Saturday, January 19, 2013


Metropolitan | The New York Times

100 Years of Grandeur

TRACES OF THE CROWD  The main concourse, Tuesday, Jan. 15, 2013.
Tony Cenicola/The New York Times
TRACES OF THE CROWD The main concourse, Tuesday, Jan. 15, 2013.
Grand Central Terminal, opened a century ago next month, was the dream of a little-known engineer whose vision helped shape New York City and the modern imagination.
DOUBLE LIFE Yves Deshommes’s home in Brooklyn is full of Haitian art that he sells to raise money for charity.
Librado Romero/The New York Times
DOUBLE LIFE Yves Deshommes’s home in Brooklyn is full of Haitian art that he sells to raise money for charity.
Yves Deshommes, who works for a Manhattan office building, also runs a foundation to help struggling Haitians in the rural area of Bas-Citronniers.
Character Study

At Home With Millions of Books

Ben McFall has managed the Strand Book Store’s fiction section for 35 years, and customers go to him not just for his prodigious knowledge of titles, but also for relationship advice.
Sunday Routine | Jeffrey Sachs

Reveling in the Rites of the City

When the economist Jeffrey Sachs has a Sunday at home, he turns his focus to indigenous Gotham rites, like navigating Zabar’s.
At the Table | LIC Market

For a Father-Daughter Date, Black Truffles

LIC Market in Long Island City, Queens, is the setting for a rare family lunch, with Italian truffles drowning neither the meal nor the customer’s wallet.
App City

A Movie a Day, Without Going Broke

Just in time for the Academy Awards, MoviePass is offering a subscription service that is like an unlimited MetroCard for movie theaters.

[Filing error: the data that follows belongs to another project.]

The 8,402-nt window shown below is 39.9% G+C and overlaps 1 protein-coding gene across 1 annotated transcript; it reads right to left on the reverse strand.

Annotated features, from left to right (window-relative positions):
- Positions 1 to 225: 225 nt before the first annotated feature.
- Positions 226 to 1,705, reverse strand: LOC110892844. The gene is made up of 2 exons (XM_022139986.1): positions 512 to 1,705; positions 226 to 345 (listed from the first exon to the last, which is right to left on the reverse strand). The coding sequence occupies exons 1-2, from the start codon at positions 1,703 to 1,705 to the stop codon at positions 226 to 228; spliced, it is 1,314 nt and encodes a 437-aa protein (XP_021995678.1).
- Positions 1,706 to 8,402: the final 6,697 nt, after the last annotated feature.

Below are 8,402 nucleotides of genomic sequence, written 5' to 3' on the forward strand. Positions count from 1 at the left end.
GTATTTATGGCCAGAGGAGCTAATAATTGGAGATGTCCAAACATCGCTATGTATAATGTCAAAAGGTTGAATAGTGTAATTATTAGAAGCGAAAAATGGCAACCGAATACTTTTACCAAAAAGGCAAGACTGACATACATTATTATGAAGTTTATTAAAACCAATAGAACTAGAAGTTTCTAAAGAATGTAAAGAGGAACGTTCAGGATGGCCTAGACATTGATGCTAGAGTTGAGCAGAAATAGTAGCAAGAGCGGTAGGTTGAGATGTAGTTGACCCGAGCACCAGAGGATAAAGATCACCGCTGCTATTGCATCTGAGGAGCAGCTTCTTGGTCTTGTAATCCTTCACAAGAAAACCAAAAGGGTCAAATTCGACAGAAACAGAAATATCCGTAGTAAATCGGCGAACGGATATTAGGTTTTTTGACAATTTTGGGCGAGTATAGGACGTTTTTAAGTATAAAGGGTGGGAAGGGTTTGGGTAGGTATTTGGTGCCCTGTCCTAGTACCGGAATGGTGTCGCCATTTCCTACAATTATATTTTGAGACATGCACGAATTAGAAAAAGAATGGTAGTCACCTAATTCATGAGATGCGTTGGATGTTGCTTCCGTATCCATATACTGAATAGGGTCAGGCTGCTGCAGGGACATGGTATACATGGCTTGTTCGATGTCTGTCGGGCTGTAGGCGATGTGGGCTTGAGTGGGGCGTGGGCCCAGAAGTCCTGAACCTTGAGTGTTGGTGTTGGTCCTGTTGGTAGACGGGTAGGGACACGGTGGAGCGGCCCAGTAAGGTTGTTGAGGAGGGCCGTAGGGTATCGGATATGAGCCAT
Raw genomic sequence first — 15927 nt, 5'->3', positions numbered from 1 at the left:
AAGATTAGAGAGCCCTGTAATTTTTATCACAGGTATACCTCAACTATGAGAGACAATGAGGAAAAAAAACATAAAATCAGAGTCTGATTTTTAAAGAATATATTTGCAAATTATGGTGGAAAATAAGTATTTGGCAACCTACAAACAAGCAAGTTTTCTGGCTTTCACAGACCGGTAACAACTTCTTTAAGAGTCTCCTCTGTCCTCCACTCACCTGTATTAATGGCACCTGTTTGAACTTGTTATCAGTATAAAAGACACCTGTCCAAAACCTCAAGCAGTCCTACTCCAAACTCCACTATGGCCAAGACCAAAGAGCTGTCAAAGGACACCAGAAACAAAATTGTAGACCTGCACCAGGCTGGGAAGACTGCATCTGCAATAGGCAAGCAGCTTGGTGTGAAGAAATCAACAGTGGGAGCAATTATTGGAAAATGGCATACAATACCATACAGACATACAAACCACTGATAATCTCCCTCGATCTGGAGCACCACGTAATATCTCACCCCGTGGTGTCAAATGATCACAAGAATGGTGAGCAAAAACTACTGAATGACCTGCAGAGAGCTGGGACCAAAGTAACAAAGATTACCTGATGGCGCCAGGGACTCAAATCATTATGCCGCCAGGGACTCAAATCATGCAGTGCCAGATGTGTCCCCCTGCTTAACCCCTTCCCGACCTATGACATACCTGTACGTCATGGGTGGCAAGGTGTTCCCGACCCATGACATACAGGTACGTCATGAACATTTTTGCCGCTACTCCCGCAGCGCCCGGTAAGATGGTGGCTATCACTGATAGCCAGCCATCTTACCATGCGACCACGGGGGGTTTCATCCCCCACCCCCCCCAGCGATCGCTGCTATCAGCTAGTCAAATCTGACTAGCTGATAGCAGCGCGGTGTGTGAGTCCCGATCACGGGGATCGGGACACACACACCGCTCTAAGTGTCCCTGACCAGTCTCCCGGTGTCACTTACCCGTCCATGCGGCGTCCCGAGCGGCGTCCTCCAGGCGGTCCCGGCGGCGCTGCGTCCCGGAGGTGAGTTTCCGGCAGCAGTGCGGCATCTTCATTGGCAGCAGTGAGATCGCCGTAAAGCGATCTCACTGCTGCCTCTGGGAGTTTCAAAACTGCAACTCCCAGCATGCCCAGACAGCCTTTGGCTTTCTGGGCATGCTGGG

Neighborhood Joint | West Village

For Making Impressions of Anything

Little wooden blocks, grouped in categories, fill almost every inch of the Ink Pad, founded by Anna Chiang.
F.Y.I.

Answers to Questions About New York

Questions about bikes in Times Square, a city bus driver’s ride to Florida and the history of the term “dead line.”
More News in the Region

Godmother’s Boyfriend Charged in Death of Long Island Boy

Prosecutors say a 31-year-old man punched a 4-year-old two times for refusing to take a nap, lacerating his liver.
Arts in the Region
Arts | Westchester

Excoriating the Apathy That Aided the Nazis

“Cartoonists Against the Holocaust,” an exhibition at New Rochelle High School, takes aim at politicians in London and Washington who did little or nothing.
Arts | Connecticut

Art With a Knack for Leaving a Wrong Impression

According to Robert Storr, curator of “Katz X Katz,” there is a radical social vision in Alex Katz’s work, but it is so calm and cool people miss it.
Arts | Long Island

European Modernism, as Told by Americans

A show at the Heckscher Museum of Art commemorates the centennial of Manhattan’s 1913 Armory Show that introduced European modernism to the United States.
Arts | New Jersey

To Raise the Curtain, Pulling Together

Dozens of plays will be staged in New Jersey in coming months, and sometimes cooperation between theater companies helps to transform an idea into a reality.
Dining in the Region
Westchester Dining | White Plains

More Than Pub Fare on an Ambitious Menu

The executive chef at BUtterfield 8, in White Plains, wants the restaurant to be known for more than the drinks.
Connecticut Dining | Bristol

Atmosphere, Craft Beer and Spicy Pub Food

Barley Vine, which opened in October, has a fine selection of beers served alongside deviled eggs, porter chili and wood-fired house pizza, among other cheap eats.
Long Island Dining | Oceanside

Mix of East and West in Hot and Cold Tapas

Unique, a restaurant that opened in Oceanside two months ago, serves lobster tacos, creamy mushroom soup and sushi rolls from a varied menu of small plates.
New Jersey Dining | Clifton

Italian-Style Snacks, a Change From Chains

Spuntino Wine Bar and Italian Tapas is owned by a company that operates some Applebee’s and Chevys franchises, but it does not have a chain-restaurant ambience.
Big City
Judging Mayor Koch’s AIDS Record, Whispers Aside
History has inadequately afforded Edward I. Koch, who served as New York mayor as the AIDS crisis worsened, a judgment of his responses to it that is divorced from questions about his sexuality.
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